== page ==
Resin flower art becomes a full-time gig for Waikerie’s Jax Isaacson

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As every parent knows, it’s almost impossible to do much around the house when your kids are little.

For graphic designer Jax Isaacson, starting long-term art projects wasn’t an option with two active preschoolers, so she turned to a medium she could craft in stages and started experimenting with it. resin.

“At first I wanted to do printing, but it’s a long and very complicated process and I was never able to do anything in a short time, while they were asleep,” said Isaacson.

“I started playing with resin because it’s a quick process.

The flowers inside the resin objects are dried and stored in silica to retain their vibrant colors.(ABC Riverland: Catherine Heuzenroeder)

Popular resin for DIY

The resin is a two-part epoxy that hardens into a durable clear plastic and has become popular with professional artists and DIY enthusiasts.

Millions of posts on social media platforms, including Instagram and Tik Tok, show that the resin is used in everything from ornaments to jewelry and acrylic paint pouring.

After much trial and error, Isaacson created her own collection with plants from her hometown of Waikerie in South Australia’s Riverland, where she and her husband Richard grow pistachios.

Woman holding a round resin art ornament in a home studio with a packing box on a bench in front of her.
Although resin is a durable product, Jax Isaacson takes great care in packaging it to fulfill online orders.(ABC Riverland: Catherine Heuzenroeder)

Its hand-molded ornaments, salad servers, cheese knives and wall art feature native plants such as gum blossom, acacia, erempohila, billy buds (craspedia), everlasting daisies. and the larger proteas, banksia and Sturt’s desert pea.

“I pick everything locally, which I love because I want to showcase the local native flowers and environment,” Isaacson said.

Trial and error to develop technique

It has developed its own processes for making molds, drying flowers, sanding and polishing.

“It probably took me a good 18 months to create a product that I was really comfortable selling.

“I had a bunch of different skills that came together to make these items, so I’m sure I was inspired by other great artists, but in the end I want to do something original.”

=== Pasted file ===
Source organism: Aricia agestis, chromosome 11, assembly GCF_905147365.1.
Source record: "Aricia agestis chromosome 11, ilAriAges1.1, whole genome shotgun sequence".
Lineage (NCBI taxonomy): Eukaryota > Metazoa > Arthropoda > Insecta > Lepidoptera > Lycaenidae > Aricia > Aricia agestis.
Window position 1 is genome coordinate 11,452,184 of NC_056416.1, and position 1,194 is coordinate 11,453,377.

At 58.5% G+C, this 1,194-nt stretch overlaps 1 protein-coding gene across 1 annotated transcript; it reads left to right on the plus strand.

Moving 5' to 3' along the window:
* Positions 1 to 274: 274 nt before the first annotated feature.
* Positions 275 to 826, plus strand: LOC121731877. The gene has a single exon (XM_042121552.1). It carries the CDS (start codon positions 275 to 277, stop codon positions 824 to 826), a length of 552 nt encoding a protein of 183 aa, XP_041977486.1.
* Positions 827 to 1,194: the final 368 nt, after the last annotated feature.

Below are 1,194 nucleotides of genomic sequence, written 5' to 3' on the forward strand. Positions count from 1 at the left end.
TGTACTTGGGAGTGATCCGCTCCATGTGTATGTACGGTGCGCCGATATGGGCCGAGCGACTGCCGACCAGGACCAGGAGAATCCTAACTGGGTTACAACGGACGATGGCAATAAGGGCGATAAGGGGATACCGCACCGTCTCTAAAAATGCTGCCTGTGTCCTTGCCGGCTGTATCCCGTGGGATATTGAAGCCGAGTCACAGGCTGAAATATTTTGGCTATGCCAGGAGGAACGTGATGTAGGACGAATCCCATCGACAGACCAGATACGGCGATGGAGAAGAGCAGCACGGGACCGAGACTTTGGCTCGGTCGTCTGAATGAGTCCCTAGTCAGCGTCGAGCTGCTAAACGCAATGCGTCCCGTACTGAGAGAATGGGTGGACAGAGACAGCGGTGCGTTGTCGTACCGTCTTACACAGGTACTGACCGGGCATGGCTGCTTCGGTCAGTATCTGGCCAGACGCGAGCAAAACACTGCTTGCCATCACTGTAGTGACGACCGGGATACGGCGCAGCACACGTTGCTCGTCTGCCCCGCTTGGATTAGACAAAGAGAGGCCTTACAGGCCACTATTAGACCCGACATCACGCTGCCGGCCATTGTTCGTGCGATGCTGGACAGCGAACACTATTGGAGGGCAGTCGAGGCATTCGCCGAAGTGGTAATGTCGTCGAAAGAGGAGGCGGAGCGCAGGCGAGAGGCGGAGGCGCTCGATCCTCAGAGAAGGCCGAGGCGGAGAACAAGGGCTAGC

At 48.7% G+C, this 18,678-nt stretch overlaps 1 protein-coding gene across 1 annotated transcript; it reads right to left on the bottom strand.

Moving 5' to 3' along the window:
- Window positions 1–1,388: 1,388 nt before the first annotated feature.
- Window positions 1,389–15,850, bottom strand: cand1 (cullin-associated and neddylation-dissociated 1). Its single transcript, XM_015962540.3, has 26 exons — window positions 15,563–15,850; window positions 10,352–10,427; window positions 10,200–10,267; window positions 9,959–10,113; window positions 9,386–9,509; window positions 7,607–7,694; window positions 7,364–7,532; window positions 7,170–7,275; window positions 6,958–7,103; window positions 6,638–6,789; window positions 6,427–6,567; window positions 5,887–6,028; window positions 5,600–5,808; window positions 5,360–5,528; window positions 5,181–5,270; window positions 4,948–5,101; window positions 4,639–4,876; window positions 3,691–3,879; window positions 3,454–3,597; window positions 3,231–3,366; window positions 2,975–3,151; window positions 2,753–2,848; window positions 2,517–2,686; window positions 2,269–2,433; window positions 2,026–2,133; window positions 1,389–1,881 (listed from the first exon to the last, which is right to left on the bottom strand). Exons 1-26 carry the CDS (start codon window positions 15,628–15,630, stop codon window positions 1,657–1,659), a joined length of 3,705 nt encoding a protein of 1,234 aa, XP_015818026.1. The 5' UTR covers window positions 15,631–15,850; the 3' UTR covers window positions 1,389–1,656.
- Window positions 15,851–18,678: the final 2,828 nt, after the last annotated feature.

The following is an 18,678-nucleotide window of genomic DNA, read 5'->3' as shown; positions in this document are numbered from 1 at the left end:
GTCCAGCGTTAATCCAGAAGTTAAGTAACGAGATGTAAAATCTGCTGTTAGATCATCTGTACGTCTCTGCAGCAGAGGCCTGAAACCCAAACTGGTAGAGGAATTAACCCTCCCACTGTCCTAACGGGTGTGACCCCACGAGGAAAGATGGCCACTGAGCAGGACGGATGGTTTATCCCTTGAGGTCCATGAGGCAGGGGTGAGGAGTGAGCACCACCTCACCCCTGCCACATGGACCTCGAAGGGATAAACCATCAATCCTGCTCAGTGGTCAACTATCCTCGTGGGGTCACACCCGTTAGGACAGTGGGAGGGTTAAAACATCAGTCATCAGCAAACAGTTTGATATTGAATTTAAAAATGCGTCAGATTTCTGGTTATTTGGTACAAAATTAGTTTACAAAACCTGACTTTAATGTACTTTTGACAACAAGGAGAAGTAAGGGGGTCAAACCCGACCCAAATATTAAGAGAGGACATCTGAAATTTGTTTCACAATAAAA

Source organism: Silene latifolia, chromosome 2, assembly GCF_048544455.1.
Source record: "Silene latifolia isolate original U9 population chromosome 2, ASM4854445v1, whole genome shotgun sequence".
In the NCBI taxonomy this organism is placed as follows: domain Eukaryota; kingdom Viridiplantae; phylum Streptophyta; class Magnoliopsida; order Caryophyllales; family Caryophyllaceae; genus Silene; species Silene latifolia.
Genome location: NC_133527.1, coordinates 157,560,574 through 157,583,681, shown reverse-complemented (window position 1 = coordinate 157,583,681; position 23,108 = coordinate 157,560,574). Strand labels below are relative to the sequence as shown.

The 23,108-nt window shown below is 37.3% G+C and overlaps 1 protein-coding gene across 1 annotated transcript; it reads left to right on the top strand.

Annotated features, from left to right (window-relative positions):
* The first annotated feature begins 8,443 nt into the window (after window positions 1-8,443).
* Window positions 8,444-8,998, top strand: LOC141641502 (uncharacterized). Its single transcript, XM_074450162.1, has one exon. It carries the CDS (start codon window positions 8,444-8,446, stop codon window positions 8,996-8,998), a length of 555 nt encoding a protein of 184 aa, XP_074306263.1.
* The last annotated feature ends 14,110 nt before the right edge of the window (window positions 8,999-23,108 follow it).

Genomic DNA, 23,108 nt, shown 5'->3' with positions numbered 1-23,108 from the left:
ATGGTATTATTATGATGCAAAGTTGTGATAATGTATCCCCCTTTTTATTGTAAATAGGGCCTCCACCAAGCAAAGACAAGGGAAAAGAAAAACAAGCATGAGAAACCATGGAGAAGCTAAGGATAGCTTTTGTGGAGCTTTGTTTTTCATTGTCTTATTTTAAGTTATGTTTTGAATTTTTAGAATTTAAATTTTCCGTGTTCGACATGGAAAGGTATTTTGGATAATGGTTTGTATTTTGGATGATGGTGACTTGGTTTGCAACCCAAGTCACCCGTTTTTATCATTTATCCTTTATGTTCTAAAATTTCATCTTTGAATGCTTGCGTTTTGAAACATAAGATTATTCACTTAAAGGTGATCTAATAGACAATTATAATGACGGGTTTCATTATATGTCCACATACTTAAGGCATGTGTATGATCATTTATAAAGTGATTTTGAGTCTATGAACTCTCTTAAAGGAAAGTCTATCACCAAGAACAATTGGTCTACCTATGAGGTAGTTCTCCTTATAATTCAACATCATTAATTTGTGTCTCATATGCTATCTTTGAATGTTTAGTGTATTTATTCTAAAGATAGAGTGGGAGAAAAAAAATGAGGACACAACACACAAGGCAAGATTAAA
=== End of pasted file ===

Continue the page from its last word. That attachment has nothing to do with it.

A round resin ornament with a Sturt Desert polka dot inside, held in a woman's hand with a box in the background
This striking desert polka dot ornament by Sturt is one of Jax Isaacson’s designs.(ABC Riverland: Catherine Heuzenroeder)

Isaacson was born in Waikerie but left at 17. She lived in Canada for a while before exploring the world as a backpacker.

She returned to Australia to study design in Adelaide before settling in the Riverland area with her family.

Social media marketing goes viral

While working in a regional area, Isaacson discovered that social media was the best marketing tool for growing his small business.

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At the end of 2018, it shared for the first time a publication of its products on a Facebook page intended for artists and artisans affected by the drought.

She returned an hour later after baking a cake with her kids and found the post was all the rage and her website was out of stock.

“I was well known in South Australia, but it made my name known in Victoria and New South Wales,” she said.

“Instagram got me a lot of requests from wholesale and stores interested in showcasing my work.”

Earlier this year, she posted a video unmolding an apple ornament on Tik Tok.

“It went viral and it gave me a lot more commissions and international exposure.”

Although she makes a living doing what she loves, there are challenges to overcome.

“I find being an artist in a rural area can be a bit of a lonely existence and now that I’m at a point where I’m full time and the business is making money I find it overwhelming. do it myself, “she said.

Bringing in friends and family has helped Ms Isaacson run her business, which she says could grow into bespoke pieces using wedding and funeral flowers.

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